Mnemonic of the Day (Dr.Varesh Nagrath M.D.)

Causes of Reversible cardiomyopathy


Alcoholic Cardiomyopathy
Peri partum cardiomyopathy
Phosphate deficiency (Chronic)
Addiction (Cocaine)
Calcium deficiency (Chronic)
Tachycardia-induced cardiomyopathy
Selenium deficiency


International Medical Science Academy Update (IMSA)

In 2010, the US Centers for Disease Control and Prevention’s Advisory Committee on Immunization Practices expanded the recommendation for influenza vaccination to include all individuals 6 months of age and older (CDC's Advisory Committee on Immunization Practices (ACIP) recommends universal annual influenza vaccination. http://www.cdc.gov/media/pressrel/2010/r100224.htm. (Accessed May 16, 2010). This represents a change for adults from previous guidelines, which recommended influenza vaccination for individuals over age 50 and for those at increased risk of influenza complications and close contacts of such individuals.

Drug Update

List of Approved drugs from 1.01.2009 to 31.10.2009

Drug Name


DCI Approval Date

Chlorthalidone Tablet 6.25mg

For the treatment of mild to moderate hypertension.



A discount of 10% may be granted on the gross premium under the Family Package Cover.

Lab Medicine

Tests for Asthmatics

Allergy blood testing:blood tests that are specific for the allergen(s) suspected to be causing symptoms, such as dust mites, mold, pet dander, and pollens. May be ordered to help determine asthma triggers. Blood gases: an arterial blood sample is collected to evaluate blood pH, oxygen, and carbon dioxide. May be ordered when a patient is having an asthma attack. CBC (Complete Blood Count): to evaluate blood cells Sputum culture: to diagnose lung infections caused by bacteria .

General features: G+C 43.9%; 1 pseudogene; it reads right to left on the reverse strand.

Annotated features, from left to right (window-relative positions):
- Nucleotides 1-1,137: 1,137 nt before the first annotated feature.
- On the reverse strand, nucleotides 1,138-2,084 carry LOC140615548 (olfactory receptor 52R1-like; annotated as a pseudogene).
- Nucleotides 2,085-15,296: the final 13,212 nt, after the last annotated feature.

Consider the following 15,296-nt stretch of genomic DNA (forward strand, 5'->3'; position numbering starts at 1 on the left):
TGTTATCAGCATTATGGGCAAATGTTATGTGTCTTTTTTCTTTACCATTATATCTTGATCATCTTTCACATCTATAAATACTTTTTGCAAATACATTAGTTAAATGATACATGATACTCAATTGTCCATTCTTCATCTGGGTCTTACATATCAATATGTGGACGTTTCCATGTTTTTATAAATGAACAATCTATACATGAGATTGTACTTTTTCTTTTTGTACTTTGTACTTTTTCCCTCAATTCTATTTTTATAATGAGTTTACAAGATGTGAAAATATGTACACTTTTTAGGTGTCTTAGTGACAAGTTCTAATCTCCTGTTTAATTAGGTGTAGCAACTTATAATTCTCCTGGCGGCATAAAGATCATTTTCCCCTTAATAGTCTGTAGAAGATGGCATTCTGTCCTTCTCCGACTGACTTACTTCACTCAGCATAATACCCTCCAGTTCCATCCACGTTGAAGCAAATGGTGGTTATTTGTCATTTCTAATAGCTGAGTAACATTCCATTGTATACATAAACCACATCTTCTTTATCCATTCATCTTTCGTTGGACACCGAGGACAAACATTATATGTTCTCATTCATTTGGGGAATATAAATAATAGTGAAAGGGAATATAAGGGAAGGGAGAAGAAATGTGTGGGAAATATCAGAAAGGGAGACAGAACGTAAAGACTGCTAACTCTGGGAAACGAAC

Other tests:
AFB smear and culture:
to diagnose tuberculosis and nontuberculous mycobacteria (NTM)
Lung biopsy:
to evaluate lung tissue for damage and for cancer;
Sputum cytology: occasionally ordered to evaluate cells found in the lungs. Eosinophils and neutrophils, two types of white blood cells, can be increased with inflammation in some asthma patients.


Humor Section

IMANDB Joke of the Day

Stock Broker Patient: Doctor, what should I do if my temperature goes up five more points?

Intensivist: Sell!

Funny Definitions

Coma…………………A punctuation mark

Medical bloopers on medical charts!

On the second day the knee was better and on the third day it had completely disappeared.


The Ten Traits of the True Spiritual Warrior (Guy Finley)

The true spiritual warrior is never afraid to look at what he doesn’t want to see.


Readers Responses

1. Sir, your work is so good that there are many who will be jealous, continue with positive outlook and not as saddened man, we are with you: Dr Manvir Gupta, Kotkapura

2. Dear Dr Aggarwal: I highly appreciate ur "never say die" spirit u are really a fighter ,cheers to your efforts in making our system transperent. Thanks. Dr Puneet Wadhwa, Pediatrician, Faridabad.


Forthcoming Events

eMedinews Events: Register at emedinews@gmail.com

5th September: 3 PM to 5 PM A dialogue with His Holiness Dalai Lama at Parliament Street Annexe in association with Acharya Sushil Muni Ahimsa Peace Award Trust

12th September: BSNL Dil ka Darbar A daylong interaction with top cardiologists of the city.
8 AM – 5 PM at MAMC Auditorium, Dilli Gate.

17th MTNL Perfect Health Mela 2010 Events: Venue: NDMC Ground Laxmi Bai Nagar, New Delhi

24th October, Sunday: Perfect Health Darbar, Interaction with top Medical experts of the city from 8 AM to 5 PM

30th October, Saturday: eMedinewS Update from 8 AM to 5 PM

29th October, Friday: Divya Jyoti Inter Nursing College/ School Competitions/ Culture Hungama

30th October, Saturday: Medico Masti Inter Medical College Cultural festival from 4 PM to 10 PM

31st October, 2010, Sunday: Perfect Health Darbar, An interaction with top Cardiologists

eMedinews Revisiting 2010